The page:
The Role of Nociceptors in Orthodontic Tooth Movement, Pain, and Alveolar Bone Remodeling
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AbstractObjective: To determine the effects of selectively ablating transient receptor potential vanilloid 1 (TRPV1)-expressing nociceptors on orthodontic tooth movement, pain, and alveolar bone remodeling. Methods: Resiniferatoxin (RTX) or vehicle was stereotaxically injected into left trigeminal ganglia in adult C57BL/6 mice. After 1 week, orthodontic spring was placed between left maxillary first molar and upper incisors. Pain level was evaluated by measuring mouse grimace scale (MGS) and bite force before and after 1, 3, and 7 days following the procedures. After 12 days, micro-CT was used to quantify tooth movement and analyzing alveolar bone changes. Results: Experimental tooth movement increased MGS scores and decreased bite force. RTX ablation of TRPV1+ nociceptors attenuated MGS scores and relieved the reduction in bite force. The extent of tooth movement was decreased in RTX-treated group, but interradicular alveolar bone volume was not affected. Conclusion: Selective ablation of TRPV1+ nociceptors significantly decreases tooth movement and pain.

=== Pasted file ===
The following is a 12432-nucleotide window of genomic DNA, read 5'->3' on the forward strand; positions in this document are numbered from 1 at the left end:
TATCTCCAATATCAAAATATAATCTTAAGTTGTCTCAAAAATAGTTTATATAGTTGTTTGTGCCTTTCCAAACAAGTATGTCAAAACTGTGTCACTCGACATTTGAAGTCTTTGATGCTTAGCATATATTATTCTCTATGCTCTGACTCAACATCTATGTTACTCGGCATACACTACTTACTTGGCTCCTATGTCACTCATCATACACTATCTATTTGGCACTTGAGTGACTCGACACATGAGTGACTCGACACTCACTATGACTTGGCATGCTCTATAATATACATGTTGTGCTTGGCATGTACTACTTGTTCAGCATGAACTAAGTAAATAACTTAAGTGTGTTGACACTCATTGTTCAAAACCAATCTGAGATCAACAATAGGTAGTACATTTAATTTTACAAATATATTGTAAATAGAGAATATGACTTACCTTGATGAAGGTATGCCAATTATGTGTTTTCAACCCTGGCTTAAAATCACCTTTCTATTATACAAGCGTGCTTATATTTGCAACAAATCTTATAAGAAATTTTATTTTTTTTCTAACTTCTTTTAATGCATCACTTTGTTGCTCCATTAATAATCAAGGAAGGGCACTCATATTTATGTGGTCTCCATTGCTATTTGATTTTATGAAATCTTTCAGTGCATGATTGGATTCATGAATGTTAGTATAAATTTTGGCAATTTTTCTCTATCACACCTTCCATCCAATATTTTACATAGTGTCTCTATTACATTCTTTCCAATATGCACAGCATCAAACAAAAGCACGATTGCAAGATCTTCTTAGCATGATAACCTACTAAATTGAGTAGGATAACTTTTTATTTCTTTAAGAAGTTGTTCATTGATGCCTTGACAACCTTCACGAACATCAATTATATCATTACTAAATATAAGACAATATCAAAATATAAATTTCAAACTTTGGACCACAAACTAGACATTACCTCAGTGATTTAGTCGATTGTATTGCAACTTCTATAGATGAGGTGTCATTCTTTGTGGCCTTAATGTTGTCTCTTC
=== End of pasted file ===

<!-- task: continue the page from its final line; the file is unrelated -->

Biomedical Sciences-Dental School
University of Maryland at Baltimore